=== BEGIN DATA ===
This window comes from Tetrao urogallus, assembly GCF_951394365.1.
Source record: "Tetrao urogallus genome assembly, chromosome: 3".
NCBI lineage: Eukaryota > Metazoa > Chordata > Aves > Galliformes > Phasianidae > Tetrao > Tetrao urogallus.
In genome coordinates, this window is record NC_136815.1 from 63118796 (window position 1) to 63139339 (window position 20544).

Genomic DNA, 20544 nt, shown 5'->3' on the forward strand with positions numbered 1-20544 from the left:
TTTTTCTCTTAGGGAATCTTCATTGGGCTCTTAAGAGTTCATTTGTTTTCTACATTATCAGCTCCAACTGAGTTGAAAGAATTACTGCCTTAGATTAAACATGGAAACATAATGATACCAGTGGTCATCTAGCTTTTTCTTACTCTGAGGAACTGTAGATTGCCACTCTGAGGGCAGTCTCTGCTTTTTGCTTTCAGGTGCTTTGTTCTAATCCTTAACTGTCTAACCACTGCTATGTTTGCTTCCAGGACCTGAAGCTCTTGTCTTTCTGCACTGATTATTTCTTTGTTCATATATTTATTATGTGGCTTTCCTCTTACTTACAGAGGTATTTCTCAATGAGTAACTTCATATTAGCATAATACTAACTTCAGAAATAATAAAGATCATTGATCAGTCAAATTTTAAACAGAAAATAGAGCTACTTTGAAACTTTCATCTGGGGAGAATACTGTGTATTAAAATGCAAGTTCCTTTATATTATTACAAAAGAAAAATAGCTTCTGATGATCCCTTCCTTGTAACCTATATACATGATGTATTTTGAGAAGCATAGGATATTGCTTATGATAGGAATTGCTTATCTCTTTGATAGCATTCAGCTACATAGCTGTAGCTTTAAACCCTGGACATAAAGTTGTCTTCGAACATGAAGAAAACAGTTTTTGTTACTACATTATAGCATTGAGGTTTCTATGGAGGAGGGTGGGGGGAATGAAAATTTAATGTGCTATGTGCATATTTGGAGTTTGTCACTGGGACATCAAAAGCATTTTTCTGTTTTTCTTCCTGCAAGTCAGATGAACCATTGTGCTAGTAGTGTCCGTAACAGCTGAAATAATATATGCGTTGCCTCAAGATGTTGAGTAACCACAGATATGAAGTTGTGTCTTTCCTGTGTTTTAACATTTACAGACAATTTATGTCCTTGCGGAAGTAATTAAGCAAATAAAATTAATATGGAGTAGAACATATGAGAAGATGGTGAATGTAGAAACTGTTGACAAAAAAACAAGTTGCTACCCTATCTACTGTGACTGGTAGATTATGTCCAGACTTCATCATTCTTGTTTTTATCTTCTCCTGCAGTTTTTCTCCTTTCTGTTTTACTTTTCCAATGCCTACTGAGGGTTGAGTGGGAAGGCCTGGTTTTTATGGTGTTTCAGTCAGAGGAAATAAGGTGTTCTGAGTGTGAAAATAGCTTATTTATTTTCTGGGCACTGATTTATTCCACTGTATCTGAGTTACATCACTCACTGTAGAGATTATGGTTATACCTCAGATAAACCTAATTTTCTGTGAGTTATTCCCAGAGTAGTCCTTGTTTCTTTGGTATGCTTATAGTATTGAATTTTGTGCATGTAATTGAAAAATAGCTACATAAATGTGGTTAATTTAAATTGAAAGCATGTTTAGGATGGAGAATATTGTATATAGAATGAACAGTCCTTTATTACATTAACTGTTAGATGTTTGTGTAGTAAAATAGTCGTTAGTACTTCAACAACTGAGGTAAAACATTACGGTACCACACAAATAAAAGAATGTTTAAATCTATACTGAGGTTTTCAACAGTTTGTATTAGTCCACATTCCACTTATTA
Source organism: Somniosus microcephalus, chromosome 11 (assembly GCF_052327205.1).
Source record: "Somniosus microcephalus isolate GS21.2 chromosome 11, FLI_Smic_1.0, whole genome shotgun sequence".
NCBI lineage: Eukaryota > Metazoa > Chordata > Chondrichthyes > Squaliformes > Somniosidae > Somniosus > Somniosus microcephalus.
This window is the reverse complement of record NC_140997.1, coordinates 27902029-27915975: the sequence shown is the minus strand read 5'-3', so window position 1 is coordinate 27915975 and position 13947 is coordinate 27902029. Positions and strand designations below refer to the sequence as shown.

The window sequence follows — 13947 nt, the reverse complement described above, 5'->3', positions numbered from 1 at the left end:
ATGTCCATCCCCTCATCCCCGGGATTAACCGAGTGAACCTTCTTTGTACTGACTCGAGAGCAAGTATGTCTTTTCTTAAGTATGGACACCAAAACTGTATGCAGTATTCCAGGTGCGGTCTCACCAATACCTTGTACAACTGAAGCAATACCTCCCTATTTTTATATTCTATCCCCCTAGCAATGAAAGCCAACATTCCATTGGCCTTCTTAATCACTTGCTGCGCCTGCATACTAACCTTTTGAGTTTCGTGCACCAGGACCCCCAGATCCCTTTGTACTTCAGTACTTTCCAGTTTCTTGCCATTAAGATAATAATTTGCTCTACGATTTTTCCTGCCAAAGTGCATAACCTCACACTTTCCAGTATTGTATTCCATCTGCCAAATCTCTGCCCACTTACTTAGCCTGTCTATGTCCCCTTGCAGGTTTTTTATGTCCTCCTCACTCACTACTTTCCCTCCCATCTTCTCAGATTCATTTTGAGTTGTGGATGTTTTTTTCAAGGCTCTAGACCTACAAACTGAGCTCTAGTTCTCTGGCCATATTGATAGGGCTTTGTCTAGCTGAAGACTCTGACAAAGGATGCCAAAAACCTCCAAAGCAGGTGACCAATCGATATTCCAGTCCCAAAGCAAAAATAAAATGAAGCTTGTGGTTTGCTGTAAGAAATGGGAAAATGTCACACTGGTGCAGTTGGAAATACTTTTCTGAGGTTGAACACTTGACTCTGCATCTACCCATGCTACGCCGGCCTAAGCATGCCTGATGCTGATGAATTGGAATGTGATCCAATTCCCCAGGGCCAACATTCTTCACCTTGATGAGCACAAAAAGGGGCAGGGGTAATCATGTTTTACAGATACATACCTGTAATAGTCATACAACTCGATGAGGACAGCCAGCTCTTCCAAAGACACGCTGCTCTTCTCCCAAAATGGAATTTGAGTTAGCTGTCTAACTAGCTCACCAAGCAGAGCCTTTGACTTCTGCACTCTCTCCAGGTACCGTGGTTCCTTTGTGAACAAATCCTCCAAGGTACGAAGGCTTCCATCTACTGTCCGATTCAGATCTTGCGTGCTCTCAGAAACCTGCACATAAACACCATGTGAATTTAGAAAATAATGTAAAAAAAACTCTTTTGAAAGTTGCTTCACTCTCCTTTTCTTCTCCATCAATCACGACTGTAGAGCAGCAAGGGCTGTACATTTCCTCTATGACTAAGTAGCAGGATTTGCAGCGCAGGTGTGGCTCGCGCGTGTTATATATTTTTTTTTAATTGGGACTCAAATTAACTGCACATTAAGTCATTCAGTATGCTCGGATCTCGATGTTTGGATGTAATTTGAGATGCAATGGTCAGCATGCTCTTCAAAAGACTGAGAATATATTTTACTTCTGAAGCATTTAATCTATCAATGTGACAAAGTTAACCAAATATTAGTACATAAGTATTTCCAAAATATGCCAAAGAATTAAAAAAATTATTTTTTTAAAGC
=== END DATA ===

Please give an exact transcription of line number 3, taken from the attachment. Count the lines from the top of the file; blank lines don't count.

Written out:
NCBI lineage: Eukaryota > Metazoa > Chordata > Aves > Galliformes > Phasianidae > Tetrao > Tetrao urogallus.